It was there that I heard and identified the "whinny" of at least one if not two Sora rails in the marsh grass.  Andreas had never heard one before, but was soon imitating the sound.  These small birds are quite elusive. and from the distance we were to them; we had no chance to eyeball any.  He also was able to see his first ever Eastern kingbird, Savannah sparrow, and Lincoln's sparrow in this area.  He was thrilled.


Chestnut-sided warbler
We spent about three hours on the trail before deciding to retreat to town.  We both were hungry so I suggested a new place that neither he nor I had been in called Cafe' Bavaria in downtown Wauwatosa.  Of course its the coolest thing ever to go to a new "German" restaurant (or even an old one) with an actual German guy right?  I suggested we order beer and a Bavarian pretzel with mustard and cheese.  Andreas agreed and the two of us sat there enjoying our food and drink while looking at the images we had taken earlier.  Andreas picked up the tab and we walked back to the WPT sitting in Hart Park parking. I then drove him to his daughter's house to bid him farewell, but not before he gifted me with authentic Storck chocolates from Berlin.  All in all, the entire experience was enjoyable and rewarding for the both of us.  Now, each of us has a "BirdingPal" in another country; and fond memories to cherish always.

The WPT (Birdstud-mobile) - Andreas photo


Here's our list for the morning:
  1. Mallard
  2. Canada goose
  3. Solitary sandpiper
  4. Northern cardinal
  5. Tree sparrow
  6. Lincoln's sparrow
  7. Savannah sparrow
  8. House sparrow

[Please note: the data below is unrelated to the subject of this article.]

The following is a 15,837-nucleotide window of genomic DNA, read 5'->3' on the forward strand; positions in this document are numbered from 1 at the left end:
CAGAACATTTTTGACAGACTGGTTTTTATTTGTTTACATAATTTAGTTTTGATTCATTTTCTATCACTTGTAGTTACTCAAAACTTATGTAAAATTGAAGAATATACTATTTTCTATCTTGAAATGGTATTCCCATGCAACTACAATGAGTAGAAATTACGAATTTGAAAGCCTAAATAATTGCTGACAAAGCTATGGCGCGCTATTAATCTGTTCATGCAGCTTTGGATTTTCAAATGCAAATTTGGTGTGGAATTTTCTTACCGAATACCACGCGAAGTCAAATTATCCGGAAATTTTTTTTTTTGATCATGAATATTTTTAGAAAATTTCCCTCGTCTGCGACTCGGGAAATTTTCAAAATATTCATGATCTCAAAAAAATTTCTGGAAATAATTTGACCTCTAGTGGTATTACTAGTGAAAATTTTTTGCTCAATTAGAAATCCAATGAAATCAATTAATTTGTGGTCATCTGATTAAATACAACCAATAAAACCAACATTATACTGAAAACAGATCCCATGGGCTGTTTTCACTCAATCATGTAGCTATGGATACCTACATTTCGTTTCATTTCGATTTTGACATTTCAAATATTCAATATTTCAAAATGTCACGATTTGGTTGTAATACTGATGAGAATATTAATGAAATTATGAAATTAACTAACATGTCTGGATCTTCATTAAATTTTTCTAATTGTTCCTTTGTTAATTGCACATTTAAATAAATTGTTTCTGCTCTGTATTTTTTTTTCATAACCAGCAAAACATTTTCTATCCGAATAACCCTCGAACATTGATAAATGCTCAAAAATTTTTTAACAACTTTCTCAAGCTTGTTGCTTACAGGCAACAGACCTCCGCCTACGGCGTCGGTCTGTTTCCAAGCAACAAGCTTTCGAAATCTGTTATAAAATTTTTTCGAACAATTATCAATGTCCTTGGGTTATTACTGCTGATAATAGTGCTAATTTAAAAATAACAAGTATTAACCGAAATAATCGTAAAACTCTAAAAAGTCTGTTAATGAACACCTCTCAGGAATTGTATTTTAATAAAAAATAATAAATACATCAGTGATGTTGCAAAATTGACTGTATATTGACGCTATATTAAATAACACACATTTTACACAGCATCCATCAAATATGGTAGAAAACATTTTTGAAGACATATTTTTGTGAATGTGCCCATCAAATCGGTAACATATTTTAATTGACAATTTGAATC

9. Barn swallow
  10. Northern rough-winged swallow
  11. Tree swallow
  12. Eastern kingbird
  13. Cedar waxwing
  14. Red-bellied woodpecker
  15. Downy woodpecker
  16. Hairy woodpecker
  17. Blue-gray gnatcatcher
  18. Wilson's warbler
  19. American redstart
  20. Wood thrush
  21. American robin
  22. American crow
  23. Black and white warbler
  24. Common grackle
  25. European starling
  26. Mourning dove
  27. Black-capped chickadee
  28. American goldfinch
  29. House finch
  30. Alder flycatcher
  31. Least flycatcher
  32. Blue jay
  33. Sora rail
  34. Red-winged blackbird
  35. Marsh wren
  36. House wren
  37. Common yellowthroat
  38. Baltimore oriole
American Redstarts F (left) and M (right)
Andreas' Kingbird - Photo by him

Wednesday, May 14, 2014

Stuck at 291

Disclaimer:
Admittedly blogging (Web-logging) of any kind; subject, theme, topic, etc. exists primarily to satisfy the needs and desires of the individual blogger.  Those "needs" vary from pure, unadulterated narcissism to casual FYI, but the general message is intended to catalog/capture the blog-writer's thoughts and experiences at that time.  It's really like a "dear diary" entry that the entire world could see if it wanted.  Consequently the blog that follows, will exist first and foremost to document a time-stamp intended for my amusement but secondarily; to relay information to any potential reader for the purposes of entertainment and possible comparison of experience.